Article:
The folklore of Sardinia has a large number of traditions waiting to be discovered. Each town has its own specific traditions; from costumes to food (like sweets, cured sausages, cheeses), dialect and idioms. It is wonderfully engaging to participate in village festivals, plunging into the atmosphere of the people between the colours, the singing and the scents of the party.
All the tourists and guests are given a friendly and very generous welcoming with the motto of all countries: “the guest is sacred”.
Every town has its costumes. Rich in colour and embroidery, lace and jewels, it is wrong to call them mere costumes, and once seen up close you understand that they are real works of art which represent a key element of our folklore. The woman’s dresses are certainly the most fascinating and every woman in the town has her own, guarded as a most precious belonging. Each town also has its own cappella choir that performs sacred and archaic songs in accordance with the local traditions. During the local festivals the various choirs of the towns perform in ancient churches and public squares among the townspeople, maintaining an age-old identity.
Together with the choirs, during festivals Sardinian dance groups garbed in their traditional costumes will perform in the streets. Accompanied by accordion, guitar and button accordion players, the dancers perform spins and intricate choreography involving the audience around them.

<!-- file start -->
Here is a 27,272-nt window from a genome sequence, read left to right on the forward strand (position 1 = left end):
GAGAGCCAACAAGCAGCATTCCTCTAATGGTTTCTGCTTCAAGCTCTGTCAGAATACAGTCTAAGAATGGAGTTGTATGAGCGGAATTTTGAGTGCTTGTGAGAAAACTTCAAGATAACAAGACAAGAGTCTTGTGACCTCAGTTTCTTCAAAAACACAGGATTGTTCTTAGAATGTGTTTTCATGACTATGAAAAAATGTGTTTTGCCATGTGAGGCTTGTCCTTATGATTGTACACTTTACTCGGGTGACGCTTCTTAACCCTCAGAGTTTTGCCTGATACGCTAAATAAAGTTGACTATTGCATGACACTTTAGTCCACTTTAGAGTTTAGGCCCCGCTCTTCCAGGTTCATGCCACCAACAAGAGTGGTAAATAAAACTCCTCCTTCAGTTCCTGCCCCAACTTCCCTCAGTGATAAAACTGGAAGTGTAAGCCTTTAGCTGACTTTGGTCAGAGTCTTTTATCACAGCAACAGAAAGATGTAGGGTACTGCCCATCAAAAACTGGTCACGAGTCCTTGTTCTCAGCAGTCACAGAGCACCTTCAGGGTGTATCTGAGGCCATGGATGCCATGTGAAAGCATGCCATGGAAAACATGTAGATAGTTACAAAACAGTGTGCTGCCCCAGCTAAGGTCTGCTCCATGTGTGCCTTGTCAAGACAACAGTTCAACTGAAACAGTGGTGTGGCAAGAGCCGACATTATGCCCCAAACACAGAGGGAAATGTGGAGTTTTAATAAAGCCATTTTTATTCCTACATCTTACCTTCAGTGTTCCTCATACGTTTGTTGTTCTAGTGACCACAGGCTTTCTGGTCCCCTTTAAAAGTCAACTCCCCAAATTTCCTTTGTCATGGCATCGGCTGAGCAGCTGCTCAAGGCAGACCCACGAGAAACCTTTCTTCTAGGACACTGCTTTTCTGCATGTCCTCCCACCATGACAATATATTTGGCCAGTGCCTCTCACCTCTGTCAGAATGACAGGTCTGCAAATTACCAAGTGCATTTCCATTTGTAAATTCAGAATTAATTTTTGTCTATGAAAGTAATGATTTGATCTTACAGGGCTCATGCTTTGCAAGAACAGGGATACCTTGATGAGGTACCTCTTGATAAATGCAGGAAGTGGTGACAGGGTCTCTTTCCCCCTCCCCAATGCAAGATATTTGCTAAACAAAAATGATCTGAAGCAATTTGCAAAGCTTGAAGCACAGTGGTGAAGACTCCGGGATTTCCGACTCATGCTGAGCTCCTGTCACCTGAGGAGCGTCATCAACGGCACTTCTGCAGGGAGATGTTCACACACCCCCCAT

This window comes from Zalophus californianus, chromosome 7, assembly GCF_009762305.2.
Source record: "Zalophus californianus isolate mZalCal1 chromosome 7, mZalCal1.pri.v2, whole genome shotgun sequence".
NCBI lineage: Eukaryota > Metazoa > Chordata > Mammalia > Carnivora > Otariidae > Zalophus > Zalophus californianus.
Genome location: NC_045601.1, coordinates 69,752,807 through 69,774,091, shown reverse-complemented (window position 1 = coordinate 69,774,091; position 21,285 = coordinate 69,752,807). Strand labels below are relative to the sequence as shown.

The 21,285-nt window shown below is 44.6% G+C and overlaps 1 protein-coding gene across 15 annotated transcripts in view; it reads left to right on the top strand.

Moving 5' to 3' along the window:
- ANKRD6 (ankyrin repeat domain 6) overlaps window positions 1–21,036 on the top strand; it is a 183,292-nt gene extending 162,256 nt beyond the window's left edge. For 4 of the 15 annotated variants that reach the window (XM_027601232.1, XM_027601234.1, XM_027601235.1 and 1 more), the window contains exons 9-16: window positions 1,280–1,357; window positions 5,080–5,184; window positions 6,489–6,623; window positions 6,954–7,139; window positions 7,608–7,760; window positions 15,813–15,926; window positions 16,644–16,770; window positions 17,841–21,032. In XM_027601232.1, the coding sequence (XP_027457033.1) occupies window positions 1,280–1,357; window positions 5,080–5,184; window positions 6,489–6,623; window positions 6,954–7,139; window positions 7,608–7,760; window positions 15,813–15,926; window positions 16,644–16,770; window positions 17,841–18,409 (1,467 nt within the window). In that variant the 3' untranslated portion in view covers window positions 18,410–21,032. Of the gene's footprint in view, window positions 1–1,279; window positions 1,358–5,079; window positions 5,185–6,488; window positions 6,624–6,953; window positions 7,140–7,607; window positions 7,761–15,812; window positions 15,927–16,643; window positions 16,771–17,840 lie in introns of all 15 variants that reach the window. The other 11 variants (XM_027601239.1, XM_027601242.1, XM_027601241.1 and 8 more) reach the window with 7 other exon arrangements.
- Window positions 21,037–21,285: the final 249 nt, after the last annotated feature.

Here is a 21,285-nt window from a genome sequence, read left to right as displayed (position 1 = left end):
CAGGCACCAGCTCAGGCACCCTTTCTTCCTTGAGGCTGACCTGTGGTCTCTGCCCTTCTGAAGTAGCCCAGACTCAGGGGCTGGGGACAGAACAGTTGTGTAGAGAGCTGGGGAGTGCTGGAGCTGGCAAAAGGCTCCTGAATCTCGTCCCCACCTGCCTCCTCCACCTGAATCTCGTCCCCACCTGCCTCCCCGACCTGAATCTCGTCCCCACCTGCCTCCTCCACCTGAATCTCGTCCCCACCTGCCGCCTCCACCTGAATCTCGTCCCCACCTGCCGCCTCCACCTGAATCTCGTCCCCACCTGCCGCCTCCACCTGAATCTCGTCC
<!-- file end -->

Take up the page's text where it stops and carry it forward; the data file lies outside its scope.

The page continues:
In this video you can see some pictures of women with traditional sardinian costumes.
The folk festivals and celebrations are numerous and throughout the autumn we find the “Autumn in Barbagia” exhibition. Every week in turns, one or two heartland towns will display their traditions with local home-made products and artisans opening their workshops and working on the streets to show-off ancient trades such as blacksmithing, carpentry, and copper-smithing; while women prepare fresh pasta and typical bread to offer guests. There is also no shortage of locally produced wines and shepherd’s cheeses.
The rites of the Holy Week are probably amongst the most suggested occasions.
Depending on when Easter Sunday falls, the week that precedes it may be in March or April (in 2017 ranging from Monday April 10th to Easter Sunday on April 16th).
Through the ancient streets of the historic city centers we can see and follow the processions that represent the Stations of the Cross and, accompanied by folk tenor groups, the porters carrying the statues to the most important churches; from the deposition of the statue of Christ from the cross to his resting place in the last church. It is a historic rite that is very old and which every year attracts many tourists excited about the strong mystical involvement.
We live for a day with the shepherds and discover the wonders of an ancient natural world. The feast of the fleecing of sheep in June, the making of cheese and ricotta with old tools in copper and iron as per tradition, cooking the countryside delicacies and eating together are life experiences that we all should try. We go thus on the discovery of a pristine natural life, made of ancient cultures a thousand miles away from modern stresses and the suffocating everyday life of the city.
Bread Making Class
Making bread at home is a very ancient tradition of Sardinian folklore. From big loaves to pintau bread (bread that is carved and decorated), from soft flatbread to crispy Carasau bread and many more types, making bread at home was an important time for women to meet, with the eldest teaching and the younger women learning.
You can step into this ancient tradition by participating in a pintau bread class, the bread that is typical for festivities that is carved by hand and decorated with roses, flowers and little angels as if it were work of art made of fine ceramic. The master class is held by a young teacher of this wonderful culinary craft.